With a production run from the 1982 to 1992 model year, the third-gen Chevrolet Camaro is a performance icon of the 1980s. In a new rendering, wb.artist20 imagines how a modern Camaro would look wearing cues from the Reagan-era model.

Specifically, wb.artist20 uses the range-topping IROC-Z model as inspiration for this rendering. Named after the International Race of Champions, the variant arrived for the 1985 model year as an option for the Z28 and included an overhauled suspension and more aggressive tires. Opting for the first year IROC-Z also opened up the further choice to get a 305-cubic-inch (5.0-liter) V8 with tuned port fuel injection making 215 horsepower (160 kilowatts).


In 1988, the IROC-Z became a full-on trim level for the Camaro, replacing the Z28. The next year an even hotter version arrived when Chevy introduced the package with the order code 1LE for making the car more competitive in SCCA Showroom Stock racing. To get it, a customer had to order the G92 performance rear axle and to specify no air conditioning. The 1LE equipment included larger brakes, an aluminum driveshaft, a baffled fuel tank, and stiffer suspension.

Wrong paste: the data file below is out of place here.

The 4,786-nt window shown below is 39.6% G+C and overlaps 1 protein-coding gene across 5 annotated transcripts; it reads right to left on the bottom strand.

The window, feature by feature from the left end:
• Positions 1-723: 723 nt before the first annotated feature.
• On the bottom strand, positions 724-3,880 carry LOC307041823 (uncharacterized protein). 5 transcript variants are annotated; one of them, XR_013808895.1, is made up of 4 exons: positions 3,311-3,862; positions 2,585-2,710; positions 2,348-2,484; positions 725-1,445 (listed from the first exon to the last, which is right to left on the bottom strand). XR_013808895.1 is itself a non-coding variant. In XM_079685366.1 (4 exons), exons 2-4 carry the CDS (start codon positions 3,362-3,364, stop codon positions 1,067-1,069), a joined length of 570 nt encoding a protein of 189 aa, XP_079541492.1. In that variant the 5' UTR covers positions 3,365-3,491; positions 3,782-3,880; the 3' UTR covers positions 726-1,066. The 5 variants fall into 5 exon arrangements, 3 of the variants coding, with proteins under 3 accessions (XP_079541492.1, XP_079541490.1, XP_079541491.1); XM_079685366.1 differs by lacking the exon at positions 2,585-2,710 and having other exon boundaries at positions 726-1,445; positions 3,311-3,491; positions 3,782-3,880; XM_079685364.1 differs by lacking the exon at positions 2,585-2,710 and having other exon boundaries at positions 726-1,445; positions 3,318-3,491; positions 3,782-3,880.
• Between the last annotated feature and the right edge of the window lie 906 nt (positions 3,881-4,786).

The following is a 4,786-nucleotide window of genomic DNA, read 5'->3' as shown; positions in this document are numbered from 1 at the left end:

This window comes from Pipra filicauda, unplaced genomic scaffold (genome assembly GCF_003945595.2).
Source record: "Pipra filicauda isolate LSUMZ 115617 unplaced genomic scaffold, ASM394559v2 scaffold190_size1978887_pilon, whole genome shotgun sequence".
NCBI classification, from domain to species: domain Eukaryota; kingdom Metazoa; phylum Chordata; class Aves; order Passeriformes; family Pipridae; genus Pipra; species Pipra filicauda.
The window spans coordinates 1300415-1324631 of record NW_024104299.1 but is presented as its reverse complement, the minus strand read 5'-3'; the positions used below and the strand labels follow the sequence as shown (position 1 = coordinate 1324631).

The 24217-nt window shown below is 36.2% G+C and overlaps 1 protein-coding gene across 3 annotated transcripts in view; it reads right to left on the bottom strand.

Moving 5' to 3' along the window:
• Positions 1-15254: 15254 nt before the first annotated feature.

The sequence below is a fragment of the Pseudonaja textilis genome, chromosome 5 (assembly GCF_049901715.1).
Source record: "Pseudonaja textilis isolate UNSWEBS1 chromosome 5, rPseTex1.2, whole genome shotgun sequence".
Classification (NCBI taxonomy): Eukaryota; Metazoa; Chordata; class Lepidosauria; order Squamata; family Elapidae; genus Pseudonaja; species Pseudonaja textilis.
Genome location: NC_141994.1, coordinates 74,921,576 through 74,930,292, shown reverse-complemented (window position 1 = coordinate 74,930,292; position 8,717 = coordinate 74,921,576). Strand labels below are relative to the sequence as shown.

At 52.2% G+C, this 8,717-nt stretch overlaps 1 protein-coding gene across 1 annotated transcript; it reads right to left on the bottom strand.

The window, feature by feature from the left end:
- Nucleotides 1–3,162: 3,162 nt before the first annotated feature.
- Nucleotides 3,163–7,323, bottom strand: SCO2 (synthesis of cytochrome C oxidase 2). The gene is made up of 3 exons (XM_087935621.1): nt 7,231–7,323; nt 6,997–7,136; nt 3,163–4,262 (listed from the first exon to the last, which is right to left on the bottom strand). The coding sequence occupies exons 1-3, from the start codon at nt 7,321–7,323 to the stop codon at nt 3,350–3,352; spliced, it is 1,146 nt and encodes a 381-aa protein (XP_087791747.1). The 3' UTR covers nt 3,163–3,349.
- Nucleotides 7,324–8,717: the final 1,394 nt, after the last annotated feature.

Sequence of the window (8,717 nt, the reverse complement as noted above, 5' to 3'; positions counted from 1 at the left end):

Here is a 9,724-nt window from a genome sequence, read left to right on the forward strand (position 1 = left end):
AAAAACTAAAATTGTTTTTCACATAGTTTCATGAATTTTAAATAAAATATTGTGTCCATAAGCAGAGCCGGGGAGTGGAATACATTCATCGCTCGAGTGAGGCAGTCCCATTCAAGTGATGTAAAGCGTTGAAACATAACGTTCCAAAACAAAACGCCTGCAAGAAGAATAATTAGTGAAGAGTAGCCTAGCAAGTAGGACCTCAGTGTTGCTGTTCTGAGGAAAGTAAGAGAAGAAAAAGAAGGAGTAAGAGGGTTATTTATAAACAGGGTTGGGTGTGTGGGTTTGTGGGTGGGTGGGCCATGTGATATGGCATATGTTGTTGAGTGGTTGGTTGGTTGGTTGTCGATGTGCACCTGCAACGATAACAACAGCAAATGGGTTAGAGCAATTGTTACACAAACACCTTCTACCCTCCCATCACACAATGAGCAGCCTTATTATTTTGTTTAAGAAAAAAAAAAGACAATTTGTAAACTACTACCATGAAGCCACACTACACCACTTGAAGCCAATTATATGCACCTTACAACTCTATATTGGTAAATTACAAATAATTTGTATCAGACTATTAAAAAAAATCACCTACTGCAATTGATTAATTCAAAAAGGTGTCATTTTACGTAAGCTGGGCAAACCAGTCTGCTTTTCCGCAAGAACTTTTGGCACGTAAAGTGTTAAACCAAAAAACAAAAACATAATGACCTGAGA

The IROC-Z went away after the 1990 model year because Chevy didn't renew its contract with the International Race of Champions. Afterward, the trim took the name Z28 again.

For this rendering, the current Camaro gets a restyled nose with rectangular headlights like on the third-gen model, and the artist adds light strips below the lamps that evoke the original vehicle's foglights. The tweaked greenhouse has a more angular appearance, and the overhauled, more upright B-pillar also allows for the bubble-like rear glass. A spoiler attaches to the tip of the trunk.

Unfortunately, the future of the Camaro is very mysterious. Chevy reportedly intends to kill the model, possibly as soon as 2023. The automaker isn't saying anything official about the vehicle's fate, though.

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